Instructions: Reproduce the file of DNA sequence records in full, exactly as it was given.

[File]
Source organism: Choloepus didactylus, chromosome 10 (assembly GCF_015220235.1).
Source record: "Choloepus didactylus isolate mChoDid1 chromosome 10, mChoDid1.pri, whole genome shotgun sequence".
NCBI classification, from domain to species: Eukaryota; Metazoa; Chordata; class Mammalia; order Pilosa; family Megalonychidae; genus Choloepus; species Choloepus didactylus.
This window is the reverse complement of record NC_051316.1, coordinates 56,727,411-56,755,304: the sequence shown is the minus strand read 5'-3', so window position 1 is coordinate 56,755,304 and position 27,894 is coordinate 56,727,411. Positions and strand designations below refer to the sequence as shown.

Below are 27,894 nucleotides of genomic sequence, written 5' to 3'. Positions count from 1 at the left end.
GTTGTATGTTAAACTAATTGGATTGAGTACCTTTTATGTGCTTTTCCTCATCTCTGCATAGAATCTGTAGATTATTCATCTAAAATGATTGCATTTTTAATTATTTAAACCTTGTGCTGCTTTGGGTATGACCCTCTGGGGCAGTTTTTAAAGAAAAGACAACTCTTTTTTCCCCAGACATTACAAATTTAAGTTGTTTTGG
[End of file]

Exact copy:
Source organism: Choloepus didactylus, chromosome 10 (assembly GCF_015220235.1).
Source record: "Choloepus didactylus isolate mChoDid1 chromosome 10, mChoDid1.pri, whole genome shotgun sequence".
NCBI classification, from domain to species: Eukaryota; Metazoa; Chordata; class Mammalia; order Pilosa; family Megalonychidae; genus Choloepus; species Choloepus didactylus.
This window is the reverse complement of record NC_051316.1, coordinates 56,727,411-56,755,304: the sequence shown is the minus strand read 5'-3', so window position 1 is coordinate 56,755,304 and position 27,894 is coordinate 56,727,411. Positions and strand designations below refer to the sequence as shown.

Below are 27,894 nucleotides of genomic sequence, written 5' to 3'. Positions count from 1 at the left end.
GTTGTATGTTAAACTAATTGGATTGAGTACCTTTTATGTGCTTTTCCTCATCTCTGCATAGAATCTGTAGATTATTCATCTAAAATGATTGCATTTTTAATTATTTAAACCTTGTGCTGCTTTGGGTATGACCCTCTGGGGCAGTTTTTAAAGAAAAGACAACTCTTTTTTCCCCAGACATTACAAATTTAAGTTGTTTTGG